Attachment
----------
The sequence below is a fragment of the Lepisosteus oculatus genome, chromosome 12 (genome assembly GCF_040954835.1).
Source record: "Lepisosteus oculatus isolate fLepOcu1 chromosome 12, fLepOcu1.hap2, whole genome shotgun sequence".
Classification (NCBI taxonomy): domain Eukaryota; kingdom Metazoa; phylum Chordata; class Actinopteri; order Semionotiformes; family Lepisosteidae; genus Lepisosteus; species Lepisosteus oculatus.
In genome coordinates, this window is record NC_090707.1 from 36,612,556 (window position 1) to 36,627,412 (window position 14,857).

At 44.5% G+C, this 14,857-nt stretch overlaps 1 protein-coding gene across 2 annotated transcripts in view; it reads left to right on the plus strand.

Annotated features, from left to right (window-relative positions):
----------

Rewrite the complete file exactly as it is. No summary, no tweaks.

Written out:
The sequence below is a fragment of the Lepisosteus oculatus genome, chromosome 12 (genome assembly GCF_040954835.1).
Source record: "Lepisosteus oculatus isolate fLepOcu1 chromosome 12, fLepOcu1.hap2, whole genome shotgun sequence".
Classification (NCBI taxonomy): domain Eukaryota; kingdom Metazoa; phylum Chordata; class Actinopteri; order Semionotiformes; family Lepisosteidae; genus Lepisosteus; species Lepisosteus oculatus.
In genome coordinates, this window is record NC_090707.1 from 36,612,556 (window position 1) to 36,627,412 (window position 14,857).

At 44.5% G+C, this 14,857-nt stretch overlaps 1 protein-coding gene across 2 annotated transcripts in view; it reads left to right on the plus strand.

Annotated features, from left to right (window-relative positions):